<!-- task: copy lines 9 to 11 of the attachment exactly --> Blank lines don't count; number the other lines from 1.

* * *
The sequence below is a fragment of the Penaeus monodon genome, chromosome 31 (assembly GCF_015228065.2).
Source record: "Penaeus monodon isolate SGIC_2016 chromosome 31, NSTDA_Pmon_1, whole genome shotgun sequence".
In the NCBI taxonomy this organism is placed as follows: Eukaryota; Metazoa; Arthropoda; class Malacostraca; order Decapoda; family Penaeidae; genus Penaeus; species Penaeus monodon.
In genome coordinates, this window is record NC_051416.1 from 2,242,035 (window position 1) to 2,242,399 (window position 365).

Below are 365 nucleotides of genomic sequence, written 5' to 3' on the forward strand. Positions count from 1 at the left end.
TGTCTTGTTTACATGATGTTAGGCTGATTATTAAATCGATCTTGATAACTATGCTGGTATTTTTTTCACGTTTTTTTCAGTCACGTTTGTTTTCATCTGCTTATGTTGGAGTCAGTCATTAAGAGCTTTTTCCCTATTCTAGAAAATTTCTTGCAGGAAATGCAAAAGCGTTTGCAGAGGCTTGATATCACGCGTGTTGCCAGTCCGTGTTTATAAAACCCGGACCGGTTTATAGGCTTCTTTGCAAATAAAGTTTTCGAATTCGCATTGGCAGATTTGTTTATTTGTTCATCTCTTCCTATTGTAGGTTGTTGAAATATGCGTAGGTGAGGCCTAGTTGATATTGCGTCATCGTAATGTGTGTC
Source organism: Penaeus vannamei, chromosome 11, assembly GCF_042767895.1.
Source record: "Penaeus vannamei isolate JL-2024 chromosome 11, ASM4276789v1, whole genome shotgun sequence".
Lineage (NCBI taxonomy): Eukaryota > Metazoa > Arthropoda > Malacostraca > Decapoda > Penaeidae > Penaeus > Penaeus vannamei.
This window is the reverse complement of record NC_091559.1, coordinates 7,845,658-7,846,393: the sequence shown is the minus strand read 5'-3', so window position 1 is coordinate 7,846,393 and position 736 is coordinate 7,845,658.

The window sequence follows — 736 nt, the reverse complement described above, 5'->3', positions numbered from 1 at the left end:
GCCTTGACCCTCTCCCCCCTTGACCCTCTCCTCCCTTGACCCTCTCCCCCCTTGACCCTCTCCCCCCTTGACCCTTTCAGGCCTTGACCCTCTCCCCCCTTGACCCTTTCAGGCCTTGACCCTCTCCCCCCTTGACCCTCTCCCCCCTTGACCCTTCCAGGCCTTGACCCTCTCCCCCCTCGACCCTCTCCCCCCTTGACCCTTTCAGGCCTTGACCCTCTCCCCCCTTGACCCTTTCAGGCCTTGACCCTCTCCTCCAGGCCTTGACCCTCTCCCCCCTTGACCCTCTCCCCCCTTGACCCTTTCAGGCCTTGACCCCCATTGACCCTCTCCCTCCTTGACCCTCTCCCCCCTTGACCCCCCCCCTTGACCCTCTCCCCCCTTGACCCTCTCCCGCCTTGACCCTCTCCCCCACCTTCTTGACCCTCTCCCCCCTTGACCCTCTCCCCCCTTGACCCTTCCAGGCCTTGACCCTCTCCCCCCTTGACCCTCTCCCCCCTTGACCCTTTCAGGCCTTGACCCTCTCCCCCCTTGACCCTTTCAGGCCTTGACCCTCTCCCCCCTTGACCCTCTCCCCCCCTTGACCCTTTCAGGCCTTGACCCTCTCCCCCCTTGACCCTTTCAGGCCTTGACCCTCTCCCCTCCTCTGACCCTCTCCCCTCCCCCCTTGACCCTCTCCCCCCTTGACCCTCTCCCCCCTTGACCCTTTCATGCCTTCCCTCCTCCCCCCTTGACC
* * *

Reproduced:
Lineage (NCBI taxonomy): Eukaryota > Metazoa > Arthropoda > Malacostraca > Decapoda > Penaeidae > Penaeus > Penaeus vannamei.
This window is the reverse complement of record NC_091559.1, coordinates 7,845,658-7,846,393: the sequence shown is the minus strand read 5'-3', so window position 1 is coordinate 7,846,393 and position 736 is coordinate 7,845,658.

The window sequence follows — 736 nt, the reverse complement described above, 5'->3', positions numbered from 1 at the left end: